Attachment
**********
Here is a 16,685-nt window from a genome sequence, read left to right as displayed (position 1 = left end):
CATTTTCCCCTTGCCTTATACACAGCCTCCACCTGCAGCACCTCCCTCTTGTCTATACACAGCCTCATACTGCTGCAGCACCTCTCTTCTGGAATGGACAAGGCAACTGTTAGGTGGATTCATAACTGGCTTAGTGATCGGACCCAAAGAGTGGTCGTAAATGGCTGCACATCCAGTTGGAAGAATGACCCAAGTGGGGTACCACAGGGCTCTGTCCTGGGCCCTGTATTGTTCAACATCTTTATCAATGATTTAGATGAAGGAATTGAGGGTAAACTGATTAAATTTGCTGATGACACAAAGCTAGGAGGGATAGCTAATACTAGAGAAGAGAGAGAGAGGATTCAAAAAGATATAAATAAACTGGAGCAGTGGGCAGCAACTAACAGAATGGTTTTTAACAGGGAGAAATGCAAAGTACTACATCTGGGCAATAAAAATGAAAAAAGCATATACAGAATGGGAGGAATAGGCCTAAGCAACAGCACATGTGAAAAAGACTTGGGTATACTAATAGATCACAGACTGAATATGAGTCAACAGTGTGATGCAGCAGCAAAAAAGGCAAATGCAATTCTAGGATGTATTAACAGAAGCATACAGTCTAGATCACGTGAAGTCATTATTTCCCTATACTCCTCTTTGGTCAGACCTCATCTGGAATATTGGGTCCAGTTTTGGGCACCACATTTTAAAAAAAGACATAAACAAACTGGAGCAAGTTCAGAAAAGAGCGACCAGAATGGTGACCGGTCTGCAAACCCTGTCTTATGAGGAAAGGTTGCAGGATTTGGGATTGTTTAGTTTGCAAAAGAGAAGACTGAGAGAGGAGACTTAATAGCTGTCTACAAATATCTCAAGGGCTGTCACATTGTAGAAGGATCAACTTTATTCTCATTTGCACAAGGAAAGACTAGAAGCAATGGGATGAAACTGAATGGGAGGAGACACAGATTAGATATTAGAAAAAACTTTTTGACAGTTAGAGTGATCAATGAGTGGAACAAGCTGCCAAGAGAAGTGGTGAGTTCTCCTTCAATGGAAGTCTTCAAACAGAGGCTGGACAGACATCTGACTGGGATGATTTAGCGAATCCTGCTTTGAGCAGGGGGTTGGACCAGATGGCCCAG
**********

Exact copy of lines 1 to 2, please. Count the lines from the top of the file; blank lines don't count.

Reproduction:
Here is a 16,685-nt window from a genome sequence, read left to right as displayed (position 1 = left end):
CATTTTCCCCTTGCCTTATACACAGCCTCCACCTGCAGCACCTCCCTCTTGTCTATACACAGCCTCATACTGCTGCAGCACCTCTCTTCTGGAATGGACAAGGCAACTGTTAGGTGGATTCATAACTGGCTTAGTGATCGGACCCAAAGAGTGGTCGTAAATGGCTGCACATCCAGTTGGAAGAATGACCCAAGTGGGGTACCACAGGGCTCTGTCCTGGGCCCTGTATTGTTCAACATCTTTATCAATGATTTAGATGAAGGAATTGAGGGTAAACTGATTAAATTTGCTGATGACACAAAGCTAGGAGGGATAGCTAATACTAGAGAAGAGAGAGAGAGGATTCAAAAAGATATAAATAAACTGGAGCAGTGGGCAGCAACTAACAGAATGGTTTTTAACAGGGAGAAATGCAAAGTACTACATCTGGGCAATAAAAATGAAAAAAGCATATACAGAATGGGAGGAATAGGCCTAAGCAACAGCACATGTGAAAAAGACTTGGGTATACTAATAGATCACAGACTGAATATGAGTCAACAGTGTGATGCAGCAGCAAAAAAGGCAAATGCAATTCTAGGATGTATTAACAGAAGCATACAGTCTAGATCACGTGAAGTCATTATTTCCCTATACTCCTCTTTGGTCAGACCTCATCTGGAATATTGGGTCCAGTTTTGGGCACCACATTTTAAAAAAAGACATAAACAAACTGGAGCAAGTTCAGAAAAGAGCGACCAGAATGGTGACCGGTCTGCAAACCCTGTCTTATGAGGAAAGGTTGCAGGATTTGGGATTGTTTAGTTTGCAAAAGAGAAGACTGAGAGAGGAGACTTAATAGCTGTCTACAAATATCTCAAGGGCTGTCACATTGTAGAAGGATCAACTTTATTCTCATTTGCACAAGGAAAGACTAGAAGCAATGGGATGAAACTGAATGGGAGGAGACACAGATTAGATATTAGAAAAAACTTTTTGACAGTTAGAGTGATCAATGAGTGGAACAAGCTGCCAAGAGAAGTGGTGAGTTCTCCTTCAATGGAAGTCTTCAAACAGAGGCTGGACAGACATCTGACTGGGATGATTTAGCGAATCCTGCTTTGAGCAGGGGGTTGGACCAGATGGCCCAG